Deep-learning models are highly parameterized, causing difficulty in inference and transfer learning. We propose a layered pathway evolution method to compress a deep convolutional neural network (DCNN) for classification of masses in DBT while maintaining the classification accuracy. Two-stage transfer learning was used to adapt the ImageNet-trained DCNN to mammography and then to DBT. In the first-stage transfer learning, transfer learning from ImageNet trained DCNN was performed using mammography data. In the second-stage transfer learning, the mammography-trained DCNN was trained on the DBT data using feature extraction from fully connected layer, recursive feature elimination and random forest classification. The layered pathway evolution encapsulates the feature extraction to the classification stages to compress the DCNN. Genetic algorithm was used in an iterative approach with tournament selection driven by count-preserving crossover and mutation to identify the necessary nodes in each convolution layer while eliminating the redundant nodes. The DCNN was reduced by 99% in the number of parameters and 95% in mathematical operations in the convolutional layers. The lesion-based area under the receiver operating characteristic curve on an independent DBT test set from the original and the compressed network resulted in 0.88±0.05 and 0.90±0.04, respectively. The difference did not reach statistical significance. We demonstrated a DCNN compression approach without additional fine-tuning or loss of performance for classification of masses in DBT. The approach can be extended to other DCNNs and transfer learning tasks. An ensemble of these smaller and focused DCNNs has the potential to be used in multi-target transfer learning.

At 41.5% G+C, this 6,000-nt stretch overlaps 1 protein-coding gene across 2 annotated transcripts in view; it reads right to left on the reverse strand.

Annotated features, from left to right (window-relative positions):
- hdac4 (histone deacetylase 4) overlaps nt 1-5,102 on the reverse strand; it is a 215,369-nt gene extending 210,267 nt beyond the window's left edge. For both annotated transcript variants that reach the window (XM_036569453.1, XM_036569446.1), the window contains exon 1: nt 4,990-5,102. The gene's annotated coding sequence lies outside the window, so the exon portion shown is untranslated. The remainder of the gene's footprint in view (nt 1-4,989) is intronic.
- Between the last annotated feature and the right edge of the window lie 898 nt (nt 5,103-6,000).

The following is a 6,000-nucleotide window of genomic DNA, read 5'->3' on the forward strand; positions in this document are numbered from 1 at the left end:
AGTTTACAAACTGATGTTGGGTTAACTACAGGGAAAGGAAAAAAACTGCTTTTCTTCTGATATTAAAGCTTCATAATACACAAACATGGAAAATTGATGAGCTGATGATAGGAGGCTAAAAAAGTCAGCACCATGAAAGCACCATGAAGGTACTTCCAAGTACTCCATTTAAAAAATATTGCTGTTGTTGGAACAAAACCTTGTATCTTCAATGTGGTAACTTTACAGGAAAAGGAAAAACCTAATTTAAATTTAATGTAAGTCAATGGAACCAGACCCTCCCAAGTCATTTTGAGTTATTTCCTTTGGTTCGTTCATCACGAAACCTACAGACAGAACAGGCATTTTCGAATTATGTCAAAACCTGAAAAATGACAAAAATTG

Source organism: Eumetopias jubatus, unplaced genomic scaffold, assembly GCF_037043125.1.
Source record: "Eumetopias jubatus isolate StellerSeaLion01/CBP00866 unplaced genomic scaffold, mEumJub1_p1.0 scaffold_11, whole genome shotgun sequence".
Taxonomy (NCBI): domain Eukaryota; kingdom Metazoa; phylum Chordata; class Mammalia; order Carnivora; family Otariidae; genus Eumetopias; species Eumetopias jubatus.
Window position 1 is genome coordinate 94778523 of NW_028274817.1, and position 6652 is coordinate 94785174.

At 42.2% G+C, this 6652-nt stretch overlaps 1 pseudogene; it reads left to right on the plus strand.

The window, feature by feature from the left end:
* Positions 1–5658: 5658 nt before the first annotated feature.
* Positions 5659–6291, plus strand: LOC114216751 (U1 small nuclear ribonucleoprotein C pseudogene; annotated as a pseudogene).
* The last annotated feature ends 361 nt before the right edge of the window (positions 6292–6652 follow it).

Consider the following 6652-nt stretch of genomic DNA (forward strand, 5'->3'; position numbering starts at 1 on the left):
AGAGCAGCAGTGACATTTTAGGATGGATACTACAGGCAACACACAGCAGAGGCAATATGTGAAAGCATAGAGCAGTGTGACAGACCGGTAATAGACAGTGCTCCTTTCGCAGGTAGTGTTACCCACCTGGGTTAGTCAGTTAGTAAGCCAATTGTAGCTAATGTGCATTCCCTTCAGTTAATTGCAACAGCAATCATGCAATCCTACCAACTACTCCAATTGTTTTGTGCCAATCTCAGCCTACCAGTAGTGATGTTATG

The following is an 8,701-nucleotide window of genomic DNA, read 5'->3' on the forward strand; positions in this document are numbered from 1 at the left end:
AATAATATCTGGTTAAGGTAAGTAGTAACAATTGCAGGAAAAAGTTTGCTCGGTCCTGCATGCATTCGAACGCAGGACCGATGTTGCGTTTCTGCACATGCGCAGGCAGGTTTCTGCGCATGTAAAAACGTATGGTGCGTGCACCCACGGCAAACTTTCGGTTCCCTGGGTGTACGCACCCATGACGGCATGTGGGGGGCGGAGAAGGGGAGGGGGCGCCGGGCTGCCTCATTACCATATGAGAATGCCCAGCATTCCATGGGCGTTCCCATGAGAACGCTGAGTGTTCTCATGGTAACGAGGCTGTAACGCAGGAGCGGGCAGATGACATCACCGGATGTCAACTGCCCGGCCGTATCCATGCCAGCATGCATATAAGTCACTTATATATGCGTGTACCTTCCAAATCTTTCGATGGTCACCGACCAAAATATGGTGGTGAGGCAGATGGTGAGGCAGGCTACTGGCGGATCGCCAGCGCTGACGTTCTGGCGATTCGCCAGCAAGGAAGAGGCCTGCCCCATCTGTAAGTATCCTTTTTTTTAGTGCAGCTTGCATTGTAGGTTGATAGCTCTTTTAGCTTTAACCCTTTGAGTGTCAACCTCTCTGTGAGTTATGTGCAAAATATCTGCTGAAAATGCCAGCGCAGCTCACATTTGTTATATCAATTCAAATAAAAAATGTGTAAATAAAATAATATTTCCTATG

Ravi K. Samala, Heang-Ping Chan, Lubomir Hadjiiski, Mark A. Helvie, Caleb Richter, and Kenny Cha, "Compression of deep convolutional neural network for computer-aided diagnosis of masses in digital breast tomosynthesis," Proc. SPIE 10575, Medical Imaging 2018: Computer-Aided Diagnosis, 1057521 (Presented at SPIE Medical Imaging: February 15, 2018; Published: 27 February 2018); https://doi.org/10.1117/12.2293400.
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